A youth group of Italians in Israel has denounced the decision of the University of Turin’s student council to cut ties with Israel’s Technion Institute of Technology as a protest over Israel’s military rule over the Palestinians.
Last week the student council passed a motion urging the university president, Gianmaria Ajani, to “withdraw from the agreements currently in place with the Technion in Haifa” by mid-April, a move that has been condemned by an Italian student group in Israel called Giovane Kehila.
The student council came to its decision after granting a hearing to a member of a militant group called the “Palestine Project,” which in recent years has been instigating boycott initiatives as part of the so-called BDS movement (Boycott, Divestment, Sanctions) against Israel.
The lengthy text of the decision was approved with 16 votes in favor and 5 opposed, and asks that the University “to take a public stand against Israel’s violations of international law and the Universal Declaration of Human Rights,” among other demands. ” The Student Council also urges all students to join the boycott against Israel.
Citing Amnesty International, the text claims that the “State of Israel has deliberately targeted civilians and has thus been responsible for war crimes during the attack on Gaza conducted during the summer of 2014.”
“Project Palestine” issued a statement saying they were “satisfied” with the Council’s decision and that they “hope that this is a first step and that other university groups will follow this example.”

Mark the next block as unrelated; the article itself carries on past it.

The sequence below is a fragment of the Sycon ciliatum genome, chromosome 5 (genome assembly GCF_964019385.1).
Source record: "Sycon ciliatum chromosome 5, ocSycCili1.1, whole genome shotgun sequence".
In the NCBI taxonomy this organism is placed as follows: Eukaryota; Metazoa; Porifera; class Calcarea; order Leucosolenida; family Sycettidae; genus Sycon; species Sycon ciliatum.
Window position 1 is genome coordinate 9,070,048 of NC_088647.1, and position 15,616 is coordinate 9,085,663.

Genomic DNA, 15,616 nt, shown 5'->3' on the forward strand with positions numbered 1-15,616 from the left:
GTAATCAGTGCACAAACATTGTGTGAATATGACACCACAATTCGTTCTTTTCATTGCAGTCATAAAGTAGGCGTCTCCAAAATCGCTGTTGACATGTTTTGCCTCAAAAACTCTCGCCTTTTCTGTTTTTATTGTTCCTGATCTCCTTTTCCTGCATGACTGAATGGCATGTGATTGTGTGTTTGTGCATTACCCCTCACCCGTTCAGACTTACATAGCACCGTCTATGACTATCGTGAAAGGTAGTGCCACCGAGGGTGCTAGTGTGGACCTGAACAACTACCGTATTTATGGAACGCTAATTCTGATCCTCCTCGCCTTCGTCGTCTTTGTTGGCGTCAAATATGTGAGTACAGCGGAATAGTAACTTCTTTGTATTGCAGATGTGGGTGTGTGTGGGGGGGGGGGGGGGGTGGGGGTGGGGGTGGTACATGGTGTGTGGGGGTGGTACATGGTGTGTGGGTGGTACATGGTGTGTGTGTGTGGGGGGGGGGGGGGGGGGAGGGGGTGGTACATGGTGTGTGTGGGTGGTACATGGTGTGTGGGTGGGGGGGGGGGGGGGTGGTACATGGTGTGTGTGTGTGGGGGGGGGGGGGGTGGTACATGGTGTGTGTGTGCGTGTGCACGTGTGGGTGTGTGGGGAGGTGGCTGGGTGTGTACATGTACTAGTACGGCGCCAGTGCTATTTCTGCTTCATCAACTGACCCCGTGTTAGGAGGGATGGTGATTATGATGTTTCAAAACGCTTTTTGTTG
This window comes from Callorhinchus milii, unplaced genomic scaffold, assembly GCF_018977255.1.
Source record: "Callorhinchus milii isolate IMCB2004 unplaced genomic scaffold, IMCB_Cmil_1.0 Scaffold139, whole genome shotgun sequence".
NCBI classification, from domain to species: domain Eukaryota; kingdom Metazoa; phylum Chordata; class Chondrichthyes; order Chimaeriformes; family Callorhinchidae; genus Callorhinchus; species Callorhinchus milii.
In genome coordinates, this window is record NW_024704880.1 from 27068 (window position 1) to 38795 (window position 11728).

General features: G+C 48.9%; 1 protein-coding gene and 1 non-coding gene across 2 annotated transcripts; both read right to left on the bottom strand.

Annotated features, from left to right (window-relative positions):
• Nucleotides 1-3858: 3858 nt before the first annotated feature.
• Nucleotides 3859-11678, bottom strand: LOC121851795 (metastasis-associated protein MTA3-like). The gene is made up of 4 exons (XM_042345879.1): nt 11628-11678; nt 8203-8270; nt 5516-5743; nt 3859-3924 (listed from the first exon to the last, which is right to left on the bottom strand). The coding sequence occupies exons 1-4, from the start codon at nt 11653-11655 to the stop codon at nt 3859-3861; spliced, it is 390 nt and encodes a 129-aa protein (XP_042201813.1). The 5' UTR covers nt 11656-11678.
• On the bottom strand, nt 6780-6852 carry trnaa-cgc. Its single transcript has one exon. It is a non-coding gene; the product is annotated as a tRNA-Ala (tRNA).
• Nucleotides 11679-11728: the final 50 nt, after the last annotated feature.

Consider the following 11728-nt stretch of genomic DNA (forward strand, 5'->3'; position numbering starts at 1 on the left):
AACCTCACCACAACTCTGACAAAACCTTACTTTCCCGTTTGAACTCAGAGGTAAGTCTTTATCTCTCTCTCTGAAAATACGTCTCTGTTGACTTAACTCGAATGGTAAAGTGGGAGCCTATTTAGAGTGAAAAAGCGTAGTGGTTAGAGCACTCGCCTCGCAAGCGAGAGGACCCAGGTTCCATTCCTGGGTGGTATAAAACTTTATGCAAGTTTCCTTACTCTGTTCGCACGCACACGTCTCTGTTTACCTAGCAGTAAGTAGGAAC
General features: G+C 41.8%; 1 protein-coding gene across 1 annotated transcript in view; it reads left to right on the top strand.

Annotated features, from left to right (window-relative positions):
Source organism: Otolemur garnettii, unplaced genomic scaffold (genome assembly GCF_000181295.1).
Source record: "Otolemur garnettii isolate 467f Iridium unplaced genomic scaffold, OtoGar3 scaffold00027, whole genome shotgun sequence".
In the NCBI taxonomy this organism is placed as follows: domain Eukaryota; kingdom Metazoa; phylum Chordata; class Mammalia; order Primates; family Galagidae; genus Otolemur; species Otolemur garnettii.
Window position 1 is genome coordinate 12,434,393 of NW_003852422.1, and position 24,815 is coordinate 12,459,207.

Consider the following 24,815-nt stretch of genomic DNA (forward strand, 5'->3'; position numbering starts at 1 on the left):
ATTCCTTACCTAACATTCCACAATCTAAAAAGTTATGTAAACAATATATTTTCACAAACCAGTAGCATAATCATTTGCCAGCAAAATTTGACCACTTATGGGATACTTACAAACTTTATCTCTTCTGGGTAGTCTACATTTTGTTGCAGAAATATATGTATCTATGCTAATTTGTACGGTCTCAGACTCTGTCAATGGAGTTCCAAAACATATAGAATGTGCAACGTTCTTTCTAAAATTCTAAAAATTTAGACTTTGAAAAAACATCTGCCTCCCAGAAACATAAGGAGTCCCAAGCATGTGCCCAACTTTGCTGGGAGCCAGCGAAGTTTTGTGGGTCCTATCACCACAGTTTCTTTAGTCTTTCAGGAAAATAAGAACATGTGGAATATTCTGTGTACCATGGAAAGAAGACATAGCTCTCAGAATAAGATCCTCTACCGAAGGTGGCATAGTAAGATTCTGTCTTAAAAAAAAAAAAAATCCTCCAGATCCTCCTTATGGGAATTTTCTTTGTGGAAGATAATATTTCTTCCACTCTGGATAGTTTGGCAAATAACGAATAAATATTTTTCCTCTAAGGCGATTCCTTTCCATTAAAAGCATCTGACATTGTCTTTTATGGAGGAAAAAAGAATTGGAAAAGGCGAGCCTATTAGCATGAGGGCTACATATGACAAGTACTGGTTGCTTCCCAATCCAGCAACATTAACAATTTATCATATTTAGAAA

Nonetheless, a student group of Italians in Israel underscored the significance of a vote that did not obtain unanimity.
In their own statement, Giovane Kehila said they welcomed the news that “despite the climate of constant intimidation in Turin brought by groups like ‘Invicta Palestine’ and ‘Project Palestine,’” the motion brought forward to the Student Council “failed to garner the unanimous vote of the directors.”
Giovane Kehila attributed the divided vote to “the courage of five dissident voices who do not identify with an ideological campaign.” Promoters of that campaign, they said, “far from wishing to truly commit themselves to resolving in proactive terms the Israeli-Palestinian conflict by creating opportunities for dialogue and discussion between the parties, has as its sole objective to delegitimize, isolate and destroy Israeli democracy.”
“The real news,” Giovane Kehila asserted, was the failed attempt to gain unanimous consent for the “criminal objectives” of the movement promoted “by Palestinian terrorist Marwan Barghouti, a murderer sentenced to five life terms.”
“We, young Italian-Israelis, will continue to reach out and keep the doors open to all our young countrymen who without prejudices want to live the experience of a period of study and research in a complex and fascinating country like Israel.”
They also urged the president and the academic senate of the University of Turin “to reject the appeal for membership in the hate campaign against Israeli democracy and to join us, the young Italian-Israelis, to build bridges and break down walls.”
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